....One thing is certain: The Scans know there has been a recession. They still smart from it and only by de-valuation of their money have they kept their big forestry plants working. By doing so they have been able to com-pete with the big forestry firms of North America for pulp and paper and wood commodities. But, they say that the price will have to increase by $50 American to put them in a break even position with their present costs of manufacturing.
....Sweden, by a heavy devaluation, is at present undercutting some North American forest products. Whereas Finland is just managing to meet the price because it did not devalue as much as Sweden. Like everyone else in the forestry world the Scans are looking for cost-cutting ways. As the old saying goes – the mule can only carry so much hay.
....A unique forestry problem in Finland now is the resistance of the tree growing owners to sell their trees to the pulp and paper mills. The forests of Finland are about 70 percent owned by the small independent tree farmers, who feel that the recession prices offered by the mills are not high enough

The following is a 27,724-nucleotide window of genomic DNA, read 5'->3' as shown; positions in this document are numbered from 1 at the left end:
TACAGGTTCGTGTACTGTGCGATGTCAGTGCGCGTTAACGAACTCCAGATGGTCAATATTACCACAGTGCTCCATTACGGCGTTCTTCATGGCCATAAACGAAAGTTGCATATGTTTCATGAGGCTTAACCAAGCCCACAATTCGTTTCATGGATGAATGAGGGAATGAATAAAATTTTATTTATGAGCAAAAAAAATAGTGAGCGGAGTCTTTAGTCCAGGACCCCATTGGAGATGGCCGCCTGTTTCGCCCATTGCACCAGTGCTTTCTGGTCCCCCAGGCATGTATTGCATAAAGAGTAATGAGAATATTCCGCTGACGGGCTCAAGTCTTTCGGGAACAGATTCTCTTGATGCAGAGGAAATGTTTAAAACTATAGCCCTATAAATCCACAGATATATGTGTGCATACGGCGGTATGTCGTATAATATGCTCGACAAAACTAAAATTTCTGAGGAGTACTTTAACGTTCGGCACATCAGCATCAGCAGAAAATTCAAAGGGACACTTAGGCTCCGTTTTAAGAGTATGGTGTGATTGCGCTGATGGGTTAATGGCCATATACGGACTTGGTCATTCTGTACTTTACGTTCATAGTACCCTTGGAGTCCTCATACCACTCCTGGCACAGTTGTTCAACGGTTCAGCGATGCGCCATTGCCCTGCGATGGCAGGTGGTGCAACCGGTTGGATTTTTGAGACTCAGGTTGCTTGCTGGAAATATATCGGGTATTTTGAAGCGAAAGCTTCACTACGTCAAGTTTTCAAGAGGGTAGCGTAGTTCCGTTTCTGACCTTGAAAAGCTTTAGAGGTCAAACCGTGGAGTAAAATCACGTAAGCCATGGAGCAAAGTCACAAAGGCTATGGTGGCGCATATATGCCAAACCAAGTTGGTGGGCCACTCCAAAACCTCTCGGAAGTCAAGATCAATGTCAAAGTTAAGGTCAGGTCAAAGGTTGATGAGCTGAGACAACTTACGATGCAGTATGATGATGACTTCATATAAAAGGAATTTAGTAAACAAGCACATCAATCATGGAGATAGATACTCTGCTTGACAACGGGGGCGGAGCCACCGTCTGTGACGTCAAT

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There is talk of the government step-ping in and legislating such sales or, it is said, the mills will have to close for lack of wood.
....Right now wood is being brought from anywhere they can find it for sale to keep the mills working. It is even being brought from North America. They realize they must not lose their customers at any cost.
....We saw the ’83 spring bloom of Europe from other places too – and how impressive. How perfect the mixture of farm and tree windbreaks and tree farms in Belgium. This little country that could darn near fit in your pocket does not waste a pinch of earth. As we flew into Brussels on a long approach by our Finnair DC9 it was spectacular to see the neat-as-a-pin rows of planted pines growing on the small tree farms. Here and there a few acres were being cut – or planted – or in partial growth. Blended in amongst these were poplars. But everywhere there was tidiness and order.
....The bloom of Europe was truly evident in southern France. Traveling by fast train from Marseilles to Paris in May when the vivid yellow fields of rapeseed are waving in the breeze over thousands and thousands of hectares of gently rolling hills – is a sight any earth lover will remember. It must be the kind of sight that great painters see when they paint their masterpieces.
....Between Marseilles and Lyon we passed a huge pulp mill in the midst of this great farm country. The pyramids of pine cordwood were staggering, particularly when one sees that it all comes by flat car from the Pyrennes or Bordeaux. One could nearly feel sorry for the so small sizes of trees they were